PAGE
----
Wednesday, December 28, 2016

Developing a Twisted Plot Within an Adventure

One of my more recent adventures I completed for my patreon is called The Weeping Witch.  Below is the map I'm using.  A simple, but hopefully interesting, map. Three detailed areas.  It doesn't seem like a lot, but in this case the setup helps develop the plot.  Should a GM chose to ignore the setup, it is an adventure with some depth. 

Plot is usually a story element and sometimes used for adventures.  In this case, plot drives what has occurred and what will occur.  The players dictate the result. Let me use this adventure as an example.

The villagers of Scorn are irritated and exhausted.  The Harvest Moon is a few days away and each year at this time, the the Weeping Witch's cries are carried on the night's wind disturbing their sleep.  One of the precautions the villagers take is tying their children in their beds.  The cries of the Weeping Witch cause the children to sleepwalk into the forest where an abandon house sits.  

One of the children goes missing.  The villagers are suspicious.  The mother, Shara, is disliked and doesn't seem concern her son is missing.  Rumors of her practicing black magic have been whisper before, but now people are vocalizing their suspicions.  

When (if) the party investigates Shara's cabin they find, unlike all the other villagers, there are no bindings on her son's bed.  They also find bloodmoss, the villagers believe it is component of dark magics.  Shara denies everything and defies the party.

We've got the setup.  The obvious situation dangled before the party.  A witch that keeps everyone awake with her cries.  A boy has gone missing.  His mother took no precautions to protect the boy and possesses herbs that are considered to be evil.  

This is a distraction of reality, great fodder to pull your party along and give them a false sense of 'knowing' to act upon.  I like to develop these in an adventure to surprise the party, or it is a mystery to solve.  Both work out great.

The reality of it, the witch is the boy's mother.  The witch charmed Shara to watch over him.  Shara uses the bloodmoss to sedate him.  The boy is a werewolf.  If the boy is 'saved' and returned to the village he will kill many villagers.  nom nom nom

This situation lends itself to further adventures.  Allow events to unfold naturally and once a course is determined, the continuing consequences are the party's reward.  I do enjoy putting the party in the role of hero and then the result is their actions make the situation worse.  Much worse sometimes.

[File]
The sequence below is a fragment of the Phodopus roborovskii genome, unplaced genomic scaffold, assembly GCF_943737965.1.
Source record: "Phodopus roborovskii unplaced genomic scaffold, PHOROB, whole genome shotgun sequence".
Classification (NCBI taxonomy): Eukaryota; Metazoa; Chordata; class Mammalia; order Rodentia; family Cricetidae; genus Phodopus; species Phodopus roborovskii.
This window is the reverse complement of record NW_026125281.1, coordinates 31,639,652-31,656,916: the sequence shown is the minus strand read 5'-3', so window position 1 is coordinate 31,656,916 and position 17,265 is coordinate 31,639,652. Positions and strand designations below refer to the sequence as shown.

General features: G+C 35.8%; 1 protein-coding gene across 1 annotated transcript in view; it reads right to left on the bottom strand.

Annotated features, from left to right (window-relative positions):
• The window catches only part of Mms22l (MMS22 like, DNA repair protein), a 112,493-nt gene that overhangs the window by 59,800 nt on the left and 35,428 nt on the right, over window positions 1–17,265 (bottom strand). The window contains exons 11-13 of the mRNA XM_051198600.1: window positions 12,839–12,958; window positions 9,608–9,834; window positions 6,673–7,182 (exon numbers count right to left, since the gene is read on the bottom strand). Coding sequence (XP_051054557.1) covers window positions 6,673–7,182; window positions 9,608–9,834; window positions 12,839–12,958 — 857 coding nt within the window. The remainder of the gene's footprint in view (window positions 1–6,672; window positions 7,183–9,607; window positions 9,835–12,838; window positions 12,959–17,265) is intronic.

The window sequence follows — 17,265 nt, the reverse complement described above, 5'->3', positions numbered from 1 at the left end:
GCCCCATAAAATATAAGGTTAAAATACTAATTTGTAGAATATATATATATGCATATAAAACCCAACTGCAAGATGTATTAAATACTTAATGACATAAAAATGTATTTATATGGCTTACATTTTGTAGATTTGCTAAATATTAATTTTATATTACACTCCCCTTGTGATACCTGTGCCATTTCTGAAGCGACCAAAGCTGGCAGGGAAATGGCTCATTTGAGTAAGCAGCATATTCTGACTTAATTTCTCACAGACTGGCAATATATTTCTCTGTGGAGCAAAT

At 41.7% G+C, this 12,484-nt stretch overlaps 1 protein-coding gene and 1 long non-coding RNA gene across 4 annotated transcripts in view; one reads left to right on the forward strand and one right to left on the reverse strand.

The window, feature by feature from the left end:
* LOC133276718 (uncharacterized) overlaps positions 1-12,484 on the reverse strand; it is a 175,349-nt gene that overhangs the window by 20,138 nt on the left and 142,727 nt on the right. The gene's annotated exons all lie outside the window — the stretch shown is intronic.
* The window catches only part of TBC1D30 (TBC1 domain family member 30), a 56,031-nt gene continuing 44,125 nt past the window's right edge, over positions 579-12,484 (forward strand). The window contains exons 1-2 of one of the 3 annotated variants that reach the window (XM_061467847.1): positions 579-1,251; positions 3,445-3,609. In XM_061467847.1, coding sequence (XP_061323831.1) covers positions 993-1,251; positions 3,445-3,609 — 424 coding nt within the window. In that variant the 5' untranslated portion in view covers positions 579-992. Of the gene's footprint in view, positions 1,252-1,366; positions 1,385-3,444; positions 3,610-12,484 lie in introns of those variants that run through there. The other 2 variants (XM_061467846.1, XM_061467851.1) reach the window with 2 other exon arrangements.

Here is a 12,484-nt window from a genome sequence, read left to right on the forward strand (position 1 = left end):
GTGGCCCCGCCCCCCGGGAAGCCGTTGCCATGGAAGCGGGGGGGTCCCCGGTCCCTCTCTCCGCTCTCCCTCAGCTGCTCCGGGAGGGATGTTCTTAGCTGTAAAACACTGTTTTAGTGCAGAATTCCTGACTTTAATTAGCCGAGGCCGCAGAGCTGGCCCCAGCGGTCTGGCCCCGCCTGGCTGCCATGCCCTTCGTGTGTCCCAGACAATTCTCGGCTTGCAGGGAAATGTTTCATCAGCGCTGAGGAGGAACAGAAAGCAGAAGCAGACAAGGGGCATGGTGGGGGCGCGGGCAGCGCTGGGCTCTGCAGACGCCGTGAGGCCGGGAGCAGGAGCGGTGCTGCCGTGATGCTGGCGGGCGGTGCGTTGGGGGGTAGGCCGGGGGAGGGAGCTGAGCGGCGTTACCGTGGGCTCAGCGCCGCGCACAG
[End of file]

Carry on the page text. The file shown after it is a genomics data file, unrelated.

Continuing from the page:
I use this device sparingly, it's not good to go all M. Night Shyamalan every adventure.  But sprinkling these types of situations into your game keep the players guessing.  Not to assume they 'know' what's going on until they get all the facts from every corner.  

Tuesday, December 27, 2016

Peace Be With You Carrie

Generally I am not a sentimental person.  But after reading that Carrie Fisher had passed I couldn't shake that, "something is now missing" feeling.  Maybe it's because Star Wars was the first movie I saw with my friends, no adults.  As little guys would do, we sat in the very first row with our noses against the screen and were completely wowed at what we saw.  It was a good day.  We talked about Star Wars all the time, predicting what would happen next or if the Millennium Falcon could beat the Enterprise in a race.  Really important stuff back in the day. Carrie was apart of that discussion and apart the mythology of our childhood.  As Star Wars progressed and I hit puberty, my interest in Leia, of course, increased. I can honestly say Carrie Fisher, along with Diana Rigg were my first crushes.  I had pretty good taste for a kid.  

Tonight,  I'll put in Episode IV: The New Hope and take a stroll. Remembering the Academy Theater with the glowing, neon blue clock to the right of the screen, the smell of real butter on the popcorn and fighting with the Jujubes candies that cemented themselves to my teeth.  I'll walk down the aisle on the right hand side, my feet landing heavy because of the slight slope and find my front row seat.  And when I hear John Williams's introduction music, for a short time, I'll be that 9 year old boy who wanted to see Star Wars with his friends for his birthday.